World of Bonsai

This article was first published by The National Bonsai Society in

The World of Bonsai the first all bonsai publication in Europe

July 1990



Many of you will know about mycorrhiza but for those not sure here is a brief explanation.


Mycorrhiza, apart from having a difficult to spell name, is a fungus that lives on or among the roots of certain trees, particularly pines. It appears, when lifting the tree from it's pot, as a white thread-like growth and so closely resembles kind of mould that one is tempted to remove it forthwith. However it is not parasitic nor is it the result of a decomposing process. Although it gains some nourishment from the tree's roots it gives as good as it gets and both plants benefit.

The chemical action of the digestive processes of the fungus provides a catalyst which enables the tree roots to absorb minerals more readily. The fungus also provides a liberal supply of growth hormones to the tree.

When you repot a tree and notice mycorrhiza around it's roots you should take great care to leave some. If you inadvertently remove all the old potting medium thereby removing the fungus your tree will suffer a mild form of malnutrition until a new growth of mycorrhiza has developed. You can always rescue some of the fungus and use it in your new potting medium.



This article was first published by The National Bonsai Society in

The World of Bonsai the first all bonsai publication in Europe

October 1990






Every year bonsai get damaged by either wind or frost and occasionally spring snow.

At the time of writing this article the predominant winds in the UK were westerley from Atlantic depressions which give us a windier though milder climate than the continent (again though as I'm writing late December the gales outside certainly don't feel mild). Although the costal winds are on average stronger, inland areas are more liable todamaging gusts. While trees are brought down inland we find costal trees displaying beautiful windswept styles, the wind pruning on the windward side of the trees being due to excessive water loss (transpiration) on that side. Similarly in winter if the roots are frozen, so that water cannot be absorbed to replace water loss above ground, die back will occur. Tha decidious trees are largely protected in dormancy by dropping their water-losing leaves but in summer localised water loss can exceed replacement in hot windy conditions, resulting in 'scorch'. Finally, in spring, damage may be caused if wind is allowed to rock repotted trees before the roots can establish themselves.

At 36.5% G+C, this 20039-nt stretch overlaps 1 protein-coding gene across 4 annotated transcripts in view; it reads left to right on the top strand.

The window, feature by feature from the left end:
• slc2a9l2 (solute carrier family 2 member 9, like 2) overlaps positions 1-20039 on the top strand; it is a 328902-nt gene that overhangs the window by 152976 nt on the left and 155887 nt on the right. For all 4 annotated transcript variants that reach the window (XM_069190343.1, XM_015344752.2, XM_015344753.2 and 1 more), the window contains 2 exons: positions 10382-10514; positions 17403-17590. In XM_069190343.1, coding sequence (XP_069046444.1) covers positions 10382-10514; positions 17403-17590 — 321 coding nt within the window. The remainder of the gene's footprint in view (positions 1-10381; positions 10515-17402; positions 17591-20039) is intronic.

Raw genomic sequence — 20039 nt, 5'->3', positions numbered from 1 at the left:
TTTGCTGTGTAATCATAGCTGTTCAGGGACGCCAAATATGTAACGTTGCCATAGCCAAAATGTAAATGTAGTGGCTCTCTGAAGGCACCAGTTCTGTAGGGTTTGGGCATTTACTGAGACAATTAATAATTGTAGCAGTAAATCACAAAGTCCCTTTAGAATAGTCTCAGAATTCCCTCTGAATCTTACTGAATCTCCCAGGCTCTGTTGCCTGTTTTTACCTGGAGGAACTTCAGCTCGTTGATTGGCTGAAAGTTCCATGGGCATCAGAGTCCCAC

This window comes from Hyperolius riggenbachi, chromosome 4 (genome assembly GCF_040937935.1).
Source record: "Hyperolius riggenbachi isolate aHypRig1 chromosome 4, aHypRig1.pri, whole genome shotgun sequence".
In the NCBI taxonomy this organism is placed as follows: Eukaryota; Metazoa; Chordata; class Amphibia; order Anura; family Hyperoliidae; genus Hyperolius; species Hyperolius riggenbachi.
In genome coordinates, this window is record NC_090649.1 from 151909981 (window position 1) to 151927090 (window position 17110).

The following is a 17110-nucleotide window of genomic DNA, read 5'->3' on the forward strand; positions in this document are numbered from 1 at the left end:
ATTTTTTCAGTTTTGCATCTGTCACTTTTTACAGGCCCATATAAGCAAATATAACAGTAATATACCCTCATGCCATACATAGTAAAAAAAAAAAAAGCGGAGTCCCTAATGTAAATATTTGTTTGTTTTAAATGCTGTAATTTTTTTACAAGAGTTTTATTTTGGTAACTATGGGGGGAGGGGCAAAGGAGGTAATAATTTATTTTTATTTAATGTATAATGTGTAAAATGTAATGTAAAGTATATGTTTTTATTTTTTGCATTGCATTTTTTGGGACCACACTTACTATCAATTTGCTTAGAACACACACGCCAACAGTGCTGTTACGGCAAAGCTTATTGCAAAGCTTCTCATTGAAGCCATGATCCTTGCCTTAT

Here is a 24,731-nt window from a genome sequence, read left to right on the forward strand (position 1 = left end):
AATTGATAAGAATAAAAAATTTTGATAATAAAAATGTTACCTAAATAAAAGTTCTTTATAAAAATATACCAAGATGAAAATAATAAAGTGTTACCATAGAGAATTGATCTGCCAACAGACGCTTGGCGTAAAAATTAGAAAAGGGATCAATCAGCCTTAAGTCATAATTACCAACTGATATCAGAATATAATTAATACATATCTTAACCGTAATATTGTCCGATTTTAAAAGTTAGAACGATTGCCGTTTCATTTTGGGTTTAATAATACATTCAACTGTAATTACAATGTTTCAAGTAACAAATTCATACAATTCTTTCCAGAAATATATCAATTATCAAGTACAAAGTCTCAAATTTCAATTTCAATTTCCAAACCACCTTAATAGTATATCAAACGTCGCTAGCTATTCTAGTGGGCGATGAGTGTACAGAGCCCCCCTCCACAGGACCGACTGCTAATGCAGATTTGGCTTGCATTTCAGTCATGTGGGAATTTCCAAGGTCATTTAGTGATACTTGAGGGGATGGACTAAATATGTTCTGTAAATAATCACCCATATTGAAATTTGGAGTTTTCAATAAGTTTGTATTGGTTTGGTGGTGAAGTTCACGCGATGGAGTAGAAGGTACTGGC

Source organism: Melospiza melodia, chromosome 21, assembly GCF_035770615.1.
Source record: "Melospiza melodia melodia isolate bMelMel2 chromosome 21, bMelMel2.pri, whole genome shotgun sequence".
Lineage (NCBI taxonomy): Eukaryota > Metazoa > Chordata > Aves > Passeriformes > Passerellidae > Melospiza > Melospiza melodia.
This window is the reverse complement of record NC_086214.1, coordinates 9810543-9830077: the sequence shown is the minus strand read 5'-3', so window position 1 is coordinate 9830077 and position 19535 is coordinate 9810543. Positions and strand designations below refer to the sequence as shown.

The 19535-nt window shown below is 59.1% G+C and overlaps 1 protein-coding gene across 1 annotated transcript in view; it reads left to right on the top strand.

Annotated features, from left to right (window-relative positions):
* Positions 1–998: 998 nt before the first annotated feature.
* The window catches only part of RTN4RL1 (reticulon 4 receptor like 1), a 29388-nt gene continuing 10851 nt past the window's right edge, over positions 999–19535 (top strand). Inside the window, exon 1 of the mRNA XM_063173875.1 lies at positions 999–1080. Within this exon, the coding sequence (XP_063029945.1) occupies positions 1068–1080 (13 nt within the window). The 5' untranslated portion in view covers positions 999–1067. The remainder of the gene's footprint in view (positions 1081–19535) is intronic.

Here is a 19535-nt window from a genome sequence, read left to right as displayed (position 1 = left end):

Idealy a cold greenhouse or a garage or shed with plenty of light will protect from wind, frost and snow, but in the abscence of any of these the following is often a compromise as compleate exclusion of air movement can increase frost risk, as explained. As the winds are westerly, modified by local conditions such as buildings and valleys, the bonsaiare best protected on the eastern side of a windbreak running north to south. If the windbreak is solid there is a riskof gusts whipping over the top (at a speed up to 50% greater than the mean wind speed).

A hedge, lattis fence or even netting which just breaks the force of the wind is therefore safer protection. If the ground is flat avoid having a solid barrier right round the trees. The Spring equinox, late March, usually brings with it windy weather and it is therefore most important to tie repotted trees securely into their pots or fatal movement will occure at this critical time





Wiring is not necessary and does not need to be done ever. If you think of pre wire days, bonsai masters used the ‘clip and grow’ principal.
You can wait until a bud develops in the place you want a branch to grow and prune to that bud. Then as the branch grows, repeat this process. This takes a long time and a similar result can be achieved with existing growth in a lot less time.
Wiring and bending causes minute splits and fractures in the cambium layers beneat the bark on trees.

As the cambium heals this damage, the branch sets into the new position.
The faster the branch is growing the faster the healing occurs and the sooner the wire can be removed.

Deciduous branches in Summer can heal in as little as two weeks.